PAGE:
by Hans H. Martin
In my retirement, one topic that continues to interest me is the 3D-structure of murein (i.e., peptidogylcan, as is now generally preferred in the literature). I participated in the isolation and description of the "murein sacculus," the "little sac" of E. coli B, under the directorship of Wolfhard Weidel in Tübingen, Germany, in the late 1950's and early 60's. An old review (Bag-shaped Macromolecules: A New Outlook on Bacterial Cell Walls) presented the concept that the bacterial exoskeleton is "a rigid bag of the shape and volume of the cell" in the form of "one enormous macromolecule kept together by covalent bonds throughout." The authors included a simple hypothetical model for the structure of the sacculus.
During the past 40 years, a considerable number of increasingly sophisticated and ingenious studies of 3D-peptidoglycan structure have been presented and different models have been proposed. Regular or irregular, parallel or perpendicular orientation of peptidoglycan strands to the cell surface were considered. (For three more recent papers, click here, here, and here.) But invariably, the authors have accepted that this is "one of the most important, yet still unsolved, structural problems in biochemistry." They concluded that "there is a shortage of methods by which to determine precisely, by direct structural analysis, the tertiary structure of peptidoglycan." However, very recently Grant Jensen and co-workers at Caltech reported an important advance in visualizing structural details in peptidoglycan from Gram-negative bacteria.
By the application of a powerful new technique, electron cryotomography, the authors obtained the first images of glycan chains, the backbones of peptidoglycan. An orientation of these chains, perpendicular to the long axis of the cell and running like hoops around the circumference of the sacculus, was observed.
More information on the long range order and organization of the peptidoglycan network in the cell walls of different bacteria will now be eagerly awaited. One requirement for such studies will be the preparation of pure peptidoglycans. In cell walls of E. coli, the peptidoglycan sacculus contributes less than 20% to its total weight. It has to be liberated from the tough outer membrane (proteins and lipopolysaccaride) and the covalently bound lipoprotein. In cell walls of Staphylococcus aureus and other Gram-positive bacteria, peptidoglycan forms a thick, three-dimensional meshwork studded with covalent appendages. It seems promising to look for homogeneously thin peptidoglycan layers of "simple" composition, easy to isolate in high purity.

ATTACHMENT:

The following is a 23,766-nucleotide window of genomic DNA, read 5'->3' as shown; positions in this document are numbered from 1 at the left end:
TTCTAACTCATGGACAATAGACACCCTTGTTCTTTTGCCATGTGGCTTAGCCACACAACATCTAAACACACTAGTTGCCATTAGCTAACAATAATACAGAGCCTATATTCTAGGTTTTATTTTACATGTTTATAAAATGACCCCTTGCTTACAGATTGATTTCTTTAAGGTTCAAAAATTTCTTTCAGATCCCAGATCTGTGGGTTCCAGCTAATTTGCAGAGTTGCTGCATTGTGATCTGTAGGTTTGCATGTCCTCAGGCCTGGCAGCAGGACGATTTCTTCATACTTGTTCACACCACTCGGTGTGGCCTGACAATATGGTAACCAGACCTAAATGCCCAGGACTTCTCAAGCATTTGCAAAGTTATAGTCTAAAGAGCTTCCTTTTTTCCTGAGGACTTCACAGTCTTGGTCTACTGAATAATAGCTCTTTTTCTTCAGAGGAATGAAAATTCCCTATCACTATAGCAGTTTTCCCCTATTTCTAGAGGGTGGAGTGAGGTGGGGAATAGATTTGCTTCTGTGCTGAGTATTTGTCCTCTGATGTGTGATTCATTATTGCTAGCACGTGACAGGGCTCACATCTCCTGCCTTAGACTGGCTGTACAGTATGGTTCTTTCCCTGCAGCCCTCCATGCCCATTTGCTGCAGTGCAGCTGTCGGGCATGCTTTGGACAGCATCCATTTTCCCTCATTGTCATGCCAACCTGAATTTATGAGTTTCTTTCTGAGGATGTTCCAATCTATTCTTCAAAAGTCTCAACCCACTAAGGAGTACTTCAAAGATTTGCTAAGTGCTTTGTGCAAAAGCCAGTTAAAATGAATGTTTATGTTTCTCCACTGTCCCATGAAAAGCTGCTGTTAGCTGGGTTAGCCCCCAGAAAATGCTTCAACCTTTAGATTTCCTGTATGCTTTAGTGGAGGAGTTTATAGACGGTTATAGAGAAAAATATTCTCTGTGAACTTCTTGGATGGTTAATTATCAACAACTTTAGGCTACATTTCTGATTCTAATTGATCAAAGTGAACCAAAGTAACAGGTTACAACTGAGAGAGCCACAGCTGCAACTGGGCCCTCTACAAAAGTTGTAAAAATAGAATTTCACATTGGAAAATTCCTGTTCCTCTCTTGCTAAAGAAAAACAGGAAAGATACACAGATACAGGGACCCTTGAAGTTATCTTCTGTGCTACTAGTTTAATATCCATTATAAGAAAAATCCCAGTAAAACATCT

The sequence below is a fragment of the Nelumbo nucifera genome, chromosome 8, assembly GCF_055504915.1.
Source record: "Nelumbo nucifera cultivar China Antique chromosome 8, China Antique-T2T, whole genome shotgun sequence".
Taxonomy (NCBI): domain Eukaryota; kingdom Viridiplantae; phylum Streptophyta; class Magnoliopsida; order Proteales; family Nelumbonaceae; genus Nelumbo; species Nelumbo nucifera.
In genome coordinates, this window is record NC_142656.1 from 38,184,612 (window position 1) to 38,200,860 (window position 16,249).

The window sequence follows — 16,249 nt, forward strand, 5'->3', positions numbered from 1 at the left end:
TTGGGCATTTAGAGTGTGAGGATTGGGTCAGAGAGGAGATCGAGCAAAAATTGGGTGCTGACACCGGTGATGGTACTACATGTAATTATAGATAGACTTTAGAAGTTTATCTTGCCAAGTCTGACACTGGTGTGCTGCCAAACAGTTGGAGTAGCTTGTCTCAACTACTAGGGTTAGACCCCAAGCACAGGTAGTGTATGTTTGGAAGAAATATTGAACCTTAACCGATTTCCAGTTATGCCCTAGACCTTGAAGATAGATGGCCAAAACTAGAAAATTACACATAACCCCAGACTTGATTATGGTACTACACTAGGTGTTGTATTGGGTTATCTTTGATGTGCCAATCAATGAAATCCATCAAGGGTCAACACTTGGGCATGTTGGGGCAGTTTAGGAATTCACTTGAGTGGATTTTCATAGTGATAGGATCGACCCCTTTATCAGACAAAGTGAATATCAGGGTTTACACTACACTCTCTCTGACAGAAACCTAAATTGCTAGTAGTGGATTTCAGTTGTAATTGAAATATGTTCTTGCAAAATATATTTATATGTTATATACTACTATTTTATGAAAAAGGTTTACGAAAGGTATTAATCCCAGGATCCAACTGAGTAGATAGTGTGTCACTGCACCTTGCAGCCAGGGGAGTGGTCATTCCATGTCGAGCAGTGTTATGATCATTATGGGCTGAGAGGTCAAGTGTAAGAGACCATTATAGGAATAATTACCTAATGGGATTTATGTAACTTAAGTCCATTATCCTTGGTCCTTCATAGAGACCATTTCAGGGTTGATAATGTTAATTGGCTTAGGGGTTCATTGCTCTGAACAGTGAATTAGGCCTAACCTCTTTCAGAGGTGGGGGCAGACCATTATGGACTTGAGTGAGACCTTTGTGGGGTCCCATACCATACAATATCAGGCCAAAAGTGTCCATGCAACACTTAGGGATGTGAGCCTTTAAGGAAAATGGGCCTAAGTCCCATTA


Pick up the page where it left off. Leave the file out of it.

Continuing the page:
More than 40 years ago in Tübingen, my colleague Hermann Frank, an electron microscopist, and I found such naked peptidoglycan in the cell wall/envelope of Spirillum (now Aquaspirillum) serpens. At that time, we ran into an electron microscopic image of perfectly ordered subunits on the surface of Spirillum serpens in a publication by Houwink. We wondered whether this was perhaps the image of the expected regular order of the sacculus. Houwinck kindly sent us his strain of Sp. serpens and we subjected it to the E. coli sacculus isolation procedure. It soon became clear that Houwink's regular surface pattern was disintegrated by the detergent treatment. This pattern was due to what is now widely known as the S-layer on the surface of many bacteria. Further mild, non-hydrolytic and non-enzymatic treatment of the Sp. serpens envelopes produced beautiful peptidoglycan tubes with a chemical composition very similar to that of the laboriously purified E. coli sacculi, and without any apparent covalent appendages. During the isolation procedure, cell contents were extruded from the walls and sacculi by controlled shaking with glass beads. Thereby, part of the sacculi were sliced open and single sheets of peptidoglycyan were flattened out. These should be even more suitable for structure studies than the two sheets which are inevitably stacked on top of each other in an empty, but intact, collapsed sacculus.